Of course we’d like to see more info (more, MORE, MOAR!) but it looks easy enough to recreate. We could see redesigning this with marbles and a vacuum system, for instance. The seats for the ball bearings don’t even need to be milled out spheres. You could do this part with a drill press. Who’s going to rebuild this for their 3D printer? You just have to make sure that the machine is fast enough to move the balls around within one minute.

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Hackaday Prize Entry: Industrial Servo Control On The Cheap

[Oscar] wonders why hobby projects ignore all the powerful brushless motors available for far less than the equivalent stepper motors, especially with advanced techniques available to overcome their deficiencies.  He decided it must be because there is simply not a good, cheap, open source motor controller out there to drive them precisely. So, he made one.

Stepper motors are good for what they do, open-loop positioning along a grid, but as far as industrial motors go they’re really not the best technology available. Steppers win on the cost curve for being uncomplicated to manufacture and easy to control, but when it comes to higher-end automation it’s servo control all the way. The motors are more powerful and the closed-loop control can be more precise, but they require more control logic. [Oscar]’s board is designed to fill in this gap and take full advantage of this motor control technology.

The board can do some pretty impressive things for something with a price goal under $50 US dollars. It supports two motors at 24 volts with up to 150 amps peak current. It can take an encoder input for full closed loop control. It supports battery regeneration for braking. You can even augment a more modest power supply to allow for the occasional 1 KW peak movement with  the addition of a lithium battery. You can see the board showing off some of its features in the video after the break.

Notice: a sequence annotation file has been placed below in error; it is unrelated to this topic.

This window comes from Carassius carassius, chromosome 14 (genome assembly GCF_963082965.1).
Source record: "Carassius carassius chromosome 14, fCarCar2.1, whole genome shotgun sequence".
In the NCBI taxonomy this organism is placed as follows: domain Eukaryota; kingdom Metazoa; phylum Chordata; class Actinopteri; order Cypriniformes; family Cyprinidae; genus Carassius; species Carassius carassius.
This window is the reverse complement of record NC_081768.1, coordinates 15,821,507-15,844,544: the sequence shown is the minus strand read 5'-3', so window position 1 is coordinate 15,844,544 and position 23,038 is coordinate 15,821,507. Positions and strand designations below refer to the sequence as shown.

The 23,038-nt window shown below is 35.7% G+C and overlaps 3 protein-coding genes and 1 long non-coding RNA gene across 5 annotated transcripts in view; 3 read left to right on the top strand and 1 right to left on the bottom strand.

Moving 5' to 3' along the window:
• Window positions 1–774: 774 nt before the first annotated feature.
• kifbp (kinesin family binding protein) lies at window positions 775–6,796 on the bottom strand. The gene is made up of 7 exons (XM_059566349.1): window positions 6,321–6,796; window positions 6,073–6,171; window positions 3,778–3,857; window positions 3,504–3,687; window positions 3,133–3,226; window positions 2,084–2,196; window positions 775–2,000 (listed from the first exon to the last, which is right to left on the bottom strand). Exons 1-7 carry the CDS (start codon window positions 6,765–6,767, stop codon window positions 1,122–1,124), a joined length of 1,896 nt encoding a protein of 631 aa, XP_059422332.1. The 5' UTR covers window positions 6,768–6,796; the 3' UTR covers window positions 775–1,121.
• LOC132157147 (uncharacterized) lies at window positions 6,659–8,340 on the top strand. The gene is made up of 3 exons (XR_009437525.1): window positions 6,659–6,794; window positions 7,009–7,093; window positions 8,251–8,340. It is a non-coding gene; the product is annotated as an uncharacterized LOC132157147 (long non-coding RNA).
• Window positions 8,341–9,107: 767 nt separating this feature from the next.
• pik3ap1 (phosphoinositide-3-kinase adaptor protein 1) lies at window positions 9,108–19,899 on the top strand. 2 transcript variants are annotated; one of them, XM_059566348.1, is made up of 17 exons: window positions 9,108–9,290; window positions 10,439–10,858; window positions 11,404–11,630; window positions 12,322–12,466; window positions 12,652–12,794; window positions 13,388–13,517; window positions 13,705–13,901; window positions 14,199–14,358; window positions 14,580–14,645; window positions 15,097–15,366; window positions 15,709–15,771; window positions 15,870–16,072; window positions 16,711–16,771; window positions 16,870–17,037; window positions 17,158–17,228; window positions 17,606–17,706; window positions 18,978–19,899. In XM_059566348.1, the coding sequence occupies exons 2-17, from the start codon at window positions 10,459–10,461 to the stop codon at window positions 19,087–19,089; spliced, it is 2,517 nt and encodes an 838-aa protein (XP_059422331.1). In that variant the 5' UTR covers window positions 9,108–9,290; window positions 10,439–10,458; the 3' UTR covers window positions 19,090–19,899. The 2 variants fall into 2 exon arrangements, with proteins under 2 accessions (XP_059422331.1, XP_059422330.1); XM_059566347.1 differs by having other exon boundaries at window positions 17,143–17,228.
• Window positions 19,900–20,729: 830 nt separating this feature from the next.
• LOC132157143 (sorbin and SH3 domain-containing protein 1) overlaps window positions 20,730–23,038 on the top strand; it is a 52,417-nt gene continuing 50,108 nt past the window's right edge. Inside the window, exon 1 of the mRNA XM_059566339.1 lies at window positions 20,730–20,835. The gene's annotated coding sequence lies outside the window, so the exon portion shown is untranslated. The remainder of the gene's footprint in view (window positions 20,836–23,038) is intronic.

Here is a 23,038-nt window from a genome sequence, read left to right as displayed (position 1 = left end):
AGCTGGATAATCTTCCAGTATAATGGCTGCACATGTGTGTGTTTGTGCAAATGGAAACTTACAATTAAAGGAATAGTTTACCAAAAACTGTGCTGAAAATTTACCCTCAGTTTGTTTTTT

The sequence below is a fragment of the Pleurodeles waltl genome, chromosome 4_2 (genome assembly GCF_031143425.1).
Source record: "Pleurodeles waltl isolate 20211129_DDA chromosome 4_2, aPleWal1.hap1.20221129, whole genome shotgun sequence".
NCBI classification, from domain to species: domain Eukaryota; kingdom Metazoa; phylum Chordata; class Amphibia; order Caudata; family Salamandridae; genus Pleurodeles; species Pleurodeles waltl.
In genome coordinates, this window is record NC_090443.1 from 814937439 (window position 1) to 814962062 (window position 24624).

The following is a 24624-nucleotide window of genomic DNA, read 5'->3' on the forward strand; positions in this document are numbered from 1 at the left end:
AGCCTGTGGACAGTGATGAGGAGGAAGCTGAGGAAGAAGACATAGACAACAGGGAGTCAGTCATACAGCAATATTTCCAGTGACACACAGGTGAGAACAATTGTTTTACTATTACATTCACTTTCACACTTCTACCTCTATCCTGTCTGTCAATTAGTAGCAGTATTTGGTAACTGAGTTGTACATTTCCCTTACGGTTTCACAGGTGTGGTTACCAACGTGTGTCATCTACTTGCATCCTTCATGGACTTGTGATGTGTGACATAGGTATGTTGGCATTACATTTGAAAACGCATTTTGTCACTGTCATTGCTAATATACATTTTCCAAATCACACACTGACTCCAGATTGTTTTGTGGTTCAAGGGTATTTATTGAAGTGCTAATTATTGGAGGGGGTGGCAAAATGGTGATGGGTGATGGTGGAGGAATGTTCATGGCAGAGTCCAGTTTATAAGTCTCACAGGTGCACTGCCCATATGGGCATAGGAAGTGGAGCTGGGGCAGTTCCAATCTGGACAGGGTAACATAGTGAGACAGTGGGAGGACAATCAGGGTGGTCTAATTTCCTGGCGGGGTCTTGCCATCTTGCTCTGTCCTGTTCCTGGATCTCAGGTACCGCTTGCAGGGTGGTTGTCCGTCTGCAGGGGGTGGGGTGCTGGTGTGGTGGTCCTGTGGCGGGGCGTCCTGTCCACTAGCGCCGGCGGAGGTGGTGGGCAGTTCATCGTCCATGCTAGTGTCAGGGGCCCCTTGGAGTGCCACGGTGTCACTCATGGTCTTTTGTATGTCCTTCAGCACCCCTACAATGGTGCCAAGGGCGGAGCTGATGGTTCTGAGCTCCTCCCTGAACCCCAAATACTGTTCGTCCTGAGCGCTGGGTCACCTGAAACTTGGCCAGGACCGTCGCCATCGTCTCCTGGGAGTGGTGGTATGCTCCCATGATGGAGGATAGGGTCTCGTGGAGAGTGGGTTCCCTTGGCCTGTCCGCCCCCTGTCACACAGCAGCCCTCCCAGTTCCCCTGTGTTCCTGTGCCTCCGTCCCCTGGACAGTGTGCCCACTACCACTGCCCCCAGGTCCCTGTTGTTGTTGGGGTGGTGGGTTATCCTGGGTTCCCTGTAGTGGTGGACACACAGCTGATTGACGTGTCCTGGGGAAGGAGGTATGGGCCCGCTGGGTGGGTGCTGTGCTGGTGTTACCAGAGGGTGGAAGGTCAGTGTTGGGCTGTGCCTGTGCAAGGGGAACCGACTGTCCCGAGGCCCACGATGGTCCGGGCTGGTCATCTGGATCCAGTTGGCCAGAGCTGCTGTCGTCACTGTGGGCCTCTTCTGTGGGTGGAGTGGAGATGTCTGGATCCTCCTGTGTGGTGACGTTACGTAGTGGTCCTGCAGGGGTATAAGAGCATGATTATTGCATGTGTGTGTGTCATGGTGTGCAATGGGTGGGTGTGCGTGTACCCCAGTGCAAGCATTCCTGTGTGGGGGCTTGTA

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Shaper Tools Will Blow Your Mind

Have you ever wanted to own a full-sized ShopBot? What if some geniuses somewhere made a tool the size of a coffee maker that had the same capabilities? Does an augmented reality, real-time feedback, interactive, handheld CNC router that can make objects ranging in size from a pillbox to an entire conference room table sound like a thing that even exists? It didn’t to me at first, but then I visited the Shaper Tools office in San Francisco and they blew my mind with their flagship tool, Shaper Origin.

This table and the spool holder sitting on it was made with a machine the size of a coffee maker.
This table and the spool holder sitting on it was made with a machine the size of a coffee maker.

It’s impossible for me not to sound like a fan boy. Using Shaper Origin was one of those experiences where you just don’t know what to say afterwards. This is what the future looks like.

I’ve used a lot of CNC tools in my life, from my first home-built CNC conversion, to 1980s monstrosities that ran off the floppy kind of floppy disks, and all the way over to brand new state-of-the-art vertical machining centers. I had to shake a lot of that knowledge off when they demoed the device to me.